Track 4 – Holding Out for a Hero – Bonnie Tyler (tractor chicken race)
I love Tyler’s first big hit Total Eclipse of the Heart, but I think this song is even better. I am shocked it only reached #34 on the Billboard charts. This song has some grit and enthusiastic drive. It has some of my favorite lyrics on the soundtrack. I have even used these lyrics in my English classes when discussing the importance of heroes to society and literature and the difficulty we have pinpointing the constantly changing definition, “Where have all the good men gone and where are all the gods? Where is the street-wise Hercules to fight the rising odds?”
Track 5 – Dancing in the Sheets – Shalamar (Ariel caught by father dancing at drive-in fast food spot)
This is a good, catchy dance tune. The first thing that pops in my mind now is a friend of mine who directed Footloose: The Musical at the high school where I teach. He was forced to cut this song because of it’s suggestive lyrics. C’mon, that is kinda funny.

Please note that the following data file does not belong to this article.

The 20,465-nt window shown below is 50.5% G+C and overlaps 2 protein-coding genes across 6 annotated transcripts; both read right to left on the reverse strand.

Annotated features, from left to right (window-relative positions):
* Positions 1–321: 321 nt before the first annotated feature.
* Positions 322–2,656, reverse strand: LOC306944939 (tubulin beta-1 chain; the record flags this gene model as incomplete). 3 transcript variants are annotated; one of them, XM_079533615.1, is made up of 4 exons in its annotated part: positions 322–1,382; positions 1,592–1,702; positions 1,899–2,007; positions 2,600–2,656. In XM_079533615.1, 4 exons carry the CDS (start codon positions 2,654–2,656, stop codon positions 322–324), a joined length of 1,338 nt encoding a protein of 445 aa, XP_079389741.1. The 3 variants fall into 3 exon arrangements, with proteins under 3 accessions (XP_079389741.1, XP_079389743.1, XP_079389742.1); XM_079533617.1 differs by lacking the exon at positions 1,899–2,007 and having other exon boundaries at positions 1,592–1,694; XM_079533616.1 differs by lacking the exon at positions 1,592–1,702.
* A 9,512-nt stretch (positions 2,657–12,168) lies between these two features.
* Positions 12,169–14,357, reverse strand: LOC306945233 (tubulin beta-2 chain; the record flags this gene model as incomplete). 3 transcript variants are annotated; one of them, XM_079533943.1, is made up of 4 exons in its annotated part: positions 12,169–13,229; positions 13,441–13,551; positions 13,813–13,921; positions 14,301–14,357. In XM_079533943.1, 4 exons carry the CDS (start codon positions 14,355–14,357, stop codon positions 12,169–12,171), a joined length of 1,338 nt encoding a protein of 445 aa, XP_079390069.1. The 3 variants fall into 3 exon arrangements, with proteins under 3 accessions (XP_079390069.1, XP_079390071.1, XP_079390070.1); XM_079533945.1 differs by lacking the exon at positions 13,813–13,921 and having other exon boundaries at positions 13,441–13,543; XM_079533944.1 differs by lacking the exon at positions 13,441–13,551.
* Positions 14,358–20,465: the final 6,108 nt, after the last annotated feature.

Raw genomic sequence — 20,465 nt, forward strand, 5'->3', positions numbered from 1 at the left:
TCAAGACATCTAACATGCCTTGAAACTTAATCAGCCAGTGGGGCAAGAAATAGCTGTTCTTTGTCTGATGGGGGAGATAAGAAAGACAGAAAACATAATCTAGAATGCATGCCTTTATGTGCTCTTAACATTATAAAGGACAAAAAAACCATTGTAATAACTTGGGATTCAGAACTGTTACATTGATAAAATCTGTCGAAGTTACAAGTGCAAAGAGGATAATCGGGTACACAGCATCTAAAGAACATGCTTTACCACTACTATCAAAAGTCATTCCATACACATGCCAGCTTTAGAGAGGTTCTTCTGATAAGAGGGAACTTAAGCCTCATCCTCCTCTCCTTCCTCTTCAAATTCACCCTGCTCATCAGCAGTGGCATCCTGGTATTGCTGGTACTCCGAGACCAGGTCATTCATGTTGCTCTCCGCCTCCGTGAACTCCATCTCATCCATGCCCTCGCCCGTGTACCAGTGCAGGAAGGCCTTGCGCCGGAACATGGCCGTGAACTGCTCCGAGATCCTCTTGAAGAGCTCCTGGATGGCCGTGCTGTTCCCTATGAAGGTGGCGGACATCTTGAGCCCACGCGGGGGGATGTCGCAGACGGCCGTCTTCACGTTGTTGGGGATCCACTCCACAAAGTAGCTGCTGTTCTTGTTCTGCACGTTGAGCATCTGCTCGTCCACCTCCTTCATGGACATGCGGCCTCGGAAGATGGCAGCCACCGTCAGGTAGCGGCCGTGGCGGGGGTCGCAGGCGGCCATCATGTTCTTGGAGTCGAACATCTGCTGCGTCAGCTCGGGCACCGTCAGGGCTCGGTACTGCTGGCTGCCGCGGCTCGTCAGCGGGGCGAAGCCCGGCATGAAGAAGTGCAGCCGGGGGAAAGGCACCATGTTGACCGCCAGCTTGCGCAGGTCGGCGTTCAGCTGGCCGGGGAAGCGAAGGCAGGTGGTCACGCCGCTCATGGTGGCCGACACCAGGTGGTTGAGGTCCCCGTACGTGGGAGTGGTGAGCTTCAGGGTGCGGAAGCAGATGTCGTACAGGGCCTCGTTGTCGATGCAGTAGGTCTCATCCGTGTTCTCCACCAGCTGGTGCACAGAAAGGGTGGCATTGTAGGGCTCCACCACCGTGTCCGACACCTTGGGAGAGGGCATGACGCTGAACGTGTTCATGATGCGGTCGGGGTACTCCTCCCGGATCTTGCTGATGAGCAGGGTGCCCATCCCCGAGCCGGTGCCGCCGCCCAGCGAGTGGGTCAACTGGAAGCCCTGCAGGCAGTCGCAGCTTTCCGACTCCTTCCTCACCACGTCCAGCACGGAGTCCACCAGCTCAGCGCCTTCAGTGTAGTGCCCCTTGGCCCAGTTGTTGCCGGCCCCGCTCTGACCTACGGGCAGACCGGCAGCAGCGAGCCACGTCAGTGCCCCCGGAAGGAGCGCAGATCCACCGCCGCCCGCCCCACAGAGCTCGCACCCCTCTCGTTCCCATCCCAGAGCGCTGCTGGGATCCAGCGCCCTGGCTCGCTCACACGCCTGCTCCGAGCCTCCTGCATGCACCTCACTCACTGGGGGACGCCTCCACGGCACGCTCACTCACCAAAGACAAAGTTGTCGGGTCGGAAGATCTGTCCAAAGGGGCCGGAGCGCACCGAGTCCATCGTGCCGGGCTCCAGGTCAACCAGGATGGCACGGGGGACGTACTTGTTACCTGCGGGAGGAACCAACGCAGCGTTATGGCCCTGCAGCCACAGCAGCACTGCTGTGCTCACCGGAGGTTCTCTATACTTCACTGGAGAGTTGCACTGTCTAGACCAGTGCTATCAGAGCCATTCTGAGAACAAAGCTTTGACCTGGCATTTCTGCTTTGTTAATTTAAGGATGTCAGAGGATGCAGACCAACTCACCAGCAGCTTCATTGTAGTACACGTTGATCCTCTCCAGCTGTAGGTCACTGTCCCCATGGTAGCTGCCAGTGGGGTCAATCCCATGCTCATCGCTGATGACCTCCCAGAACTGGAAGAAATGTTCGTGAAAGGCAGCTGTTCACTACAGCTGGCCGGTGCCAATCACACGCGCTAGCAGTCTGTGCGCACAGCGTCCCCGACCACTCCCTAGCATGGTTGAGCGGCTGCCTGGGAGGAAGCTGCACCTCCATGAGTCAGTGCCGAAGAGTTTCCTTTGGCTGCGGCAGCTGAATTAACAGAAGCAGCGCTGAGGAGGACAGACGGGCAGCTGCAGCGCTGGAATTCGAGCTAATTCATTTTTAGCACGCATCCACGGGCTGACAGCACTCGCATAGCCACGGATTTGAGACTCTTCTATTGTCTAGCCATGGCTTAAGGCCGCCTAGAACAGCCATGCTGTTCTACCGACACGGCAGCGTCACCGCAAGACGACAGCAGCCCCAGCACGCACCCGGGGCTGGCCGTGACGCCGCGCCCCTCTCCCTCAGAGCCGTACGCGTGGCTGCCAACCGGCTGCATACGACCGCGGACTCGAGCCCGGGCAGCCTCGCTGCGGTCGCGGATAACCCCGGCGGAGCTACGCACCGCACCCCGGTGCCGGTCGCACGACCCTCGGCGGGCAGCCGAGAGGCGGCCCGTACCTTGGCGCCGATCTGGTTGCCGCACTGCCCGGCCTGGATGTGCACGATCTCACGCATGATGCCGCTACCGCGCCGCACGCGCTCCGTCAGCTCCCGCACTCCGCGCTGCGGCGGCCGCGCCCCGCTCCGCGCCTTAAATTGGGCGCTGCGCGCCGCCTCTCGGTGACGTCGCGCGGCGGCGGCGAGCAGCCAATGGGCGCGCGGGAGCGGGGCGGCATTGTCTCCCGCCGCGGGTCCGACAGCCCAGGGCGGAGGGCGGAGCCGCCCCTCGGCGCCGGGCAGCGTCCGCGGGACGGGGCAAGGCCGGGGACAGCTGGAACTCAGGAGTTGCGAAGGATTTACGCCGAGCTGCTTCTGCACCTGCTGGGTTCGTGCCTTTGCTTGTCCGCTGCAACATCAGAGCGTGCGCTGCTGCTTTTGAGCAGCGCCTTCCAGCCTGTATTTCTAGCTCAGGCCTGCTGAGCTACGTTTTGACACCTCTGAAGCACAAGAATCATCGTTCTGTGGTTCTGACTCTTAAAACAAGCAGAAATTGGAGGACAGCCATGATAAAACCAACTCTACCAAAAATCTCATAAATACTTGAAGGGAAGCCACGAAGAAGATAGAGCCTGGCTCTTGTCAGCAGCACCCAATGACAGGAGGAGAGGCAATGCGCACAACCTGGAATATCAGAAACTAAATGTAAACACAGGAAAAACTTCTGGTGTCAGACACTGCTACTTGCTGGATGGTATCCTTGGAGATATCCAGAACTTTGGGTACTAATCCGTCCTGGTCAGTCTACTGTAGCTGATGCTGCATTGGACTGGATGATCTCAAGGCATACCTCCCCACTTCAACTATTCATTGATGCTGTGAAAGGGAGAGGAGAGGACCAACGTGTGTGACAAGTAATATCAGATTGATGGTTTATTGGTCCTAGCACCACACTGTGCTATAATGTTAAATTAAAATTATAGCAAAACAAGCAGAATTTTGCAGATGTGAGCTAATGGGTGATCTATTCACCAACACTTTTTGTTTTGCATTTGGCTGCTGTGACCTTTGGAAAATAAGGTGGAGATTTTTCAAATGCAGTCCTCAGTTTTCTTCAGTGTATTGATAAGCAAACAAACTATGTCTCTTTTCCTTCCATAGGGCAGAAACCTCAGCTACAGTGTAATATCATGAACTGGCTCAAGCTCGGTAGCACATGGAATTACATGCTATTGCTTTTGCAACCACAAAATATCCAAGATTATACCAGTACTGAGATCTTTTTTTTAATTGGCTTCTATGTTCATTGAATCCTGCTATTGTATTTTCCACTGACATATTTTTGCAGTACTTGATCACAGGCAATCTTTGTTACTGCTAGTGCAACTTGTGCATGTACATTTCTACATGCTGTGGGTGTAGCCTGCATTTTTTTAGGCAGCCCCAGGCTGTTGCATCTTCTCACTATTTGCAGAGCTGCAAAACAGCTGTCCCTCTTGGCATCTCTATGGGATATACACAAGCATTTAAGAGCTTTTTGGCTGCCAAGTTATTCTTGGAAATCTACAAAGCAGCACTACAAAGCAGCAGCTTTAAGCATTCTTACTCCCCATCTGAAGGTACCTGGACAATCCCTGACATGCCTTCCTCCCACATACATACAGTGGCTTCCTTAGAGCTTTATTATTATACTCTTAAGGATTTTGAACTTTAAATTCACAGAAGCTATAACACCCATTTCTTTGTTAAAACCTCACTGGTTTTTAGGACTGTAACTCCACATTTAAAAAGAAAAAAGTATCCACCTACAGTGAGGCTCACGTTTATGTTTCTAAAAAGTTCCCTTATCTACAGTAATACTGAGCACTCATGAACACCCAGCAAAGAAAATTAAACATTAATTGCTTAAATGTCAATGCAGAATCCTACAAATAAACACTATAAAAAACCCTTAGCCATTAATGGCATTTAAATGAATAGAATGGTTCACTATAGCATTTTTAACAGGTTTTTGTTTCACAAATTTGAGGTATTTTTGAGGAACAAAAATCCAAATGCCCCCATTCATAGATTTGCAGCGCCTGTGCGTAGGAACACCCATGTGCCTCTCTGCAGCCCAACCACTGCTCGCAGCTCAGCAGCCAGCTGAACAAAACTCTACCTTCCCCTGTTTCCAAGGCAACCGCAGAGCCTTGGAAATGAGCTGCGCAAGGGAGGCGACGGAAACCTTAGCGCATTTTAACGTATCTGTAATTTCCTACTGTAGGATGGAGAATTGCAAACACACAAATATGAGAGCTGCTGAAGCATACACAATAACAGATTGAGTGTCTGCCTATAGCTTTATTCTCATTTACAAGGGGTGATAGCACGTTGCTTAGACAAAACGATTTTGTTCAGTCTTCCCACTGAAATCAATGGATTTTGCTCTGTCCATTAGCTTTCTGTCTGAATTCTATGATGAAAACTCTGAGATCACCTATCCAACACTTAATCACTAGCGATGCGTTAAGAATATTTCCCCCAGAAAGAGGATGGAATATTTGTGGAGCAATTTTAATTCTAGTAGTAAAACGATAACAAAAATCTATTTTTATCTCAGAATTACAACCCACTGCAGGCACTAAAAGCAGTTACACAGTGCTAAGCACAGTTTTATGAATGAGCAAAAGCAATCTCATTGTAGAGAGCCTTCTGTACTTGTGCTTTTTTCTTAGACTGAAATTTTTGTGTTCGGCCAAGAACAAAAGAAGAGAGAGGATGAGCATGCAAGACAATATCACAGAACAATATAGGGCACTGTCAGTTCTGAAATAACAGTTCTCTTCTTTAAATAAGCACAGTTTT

Track 6 – I’m Free (Heaven Helps the Man) by Kenny Loggins (decorating for prom)
This is Loggins’ second appearance on this album, and, while I possess the proper reverential love for the title track, I do like this song better. It should be impossible to separate a good soundtrack from the film; perhaps this becomes a reason that I really like this song. This song fits the movie perfectly, maybe even better that all of the others. Lyrically the song it about fighting for what you believe in and striving to achieve success. In the film, this song marks Wren’s success at the town council meeting and the beginning of the preparations for prom. This song may not have the greatest lyrics ever, but it works perfectly for the film’s transition to the prom scene, “Looking in your eyes, I know I’m right / If there’s anything worth my love, it’s worth the fight / We only get one chance, and nothing ties our hands / You’re the one I want, listen to me / Nothing I want is out of my reach.”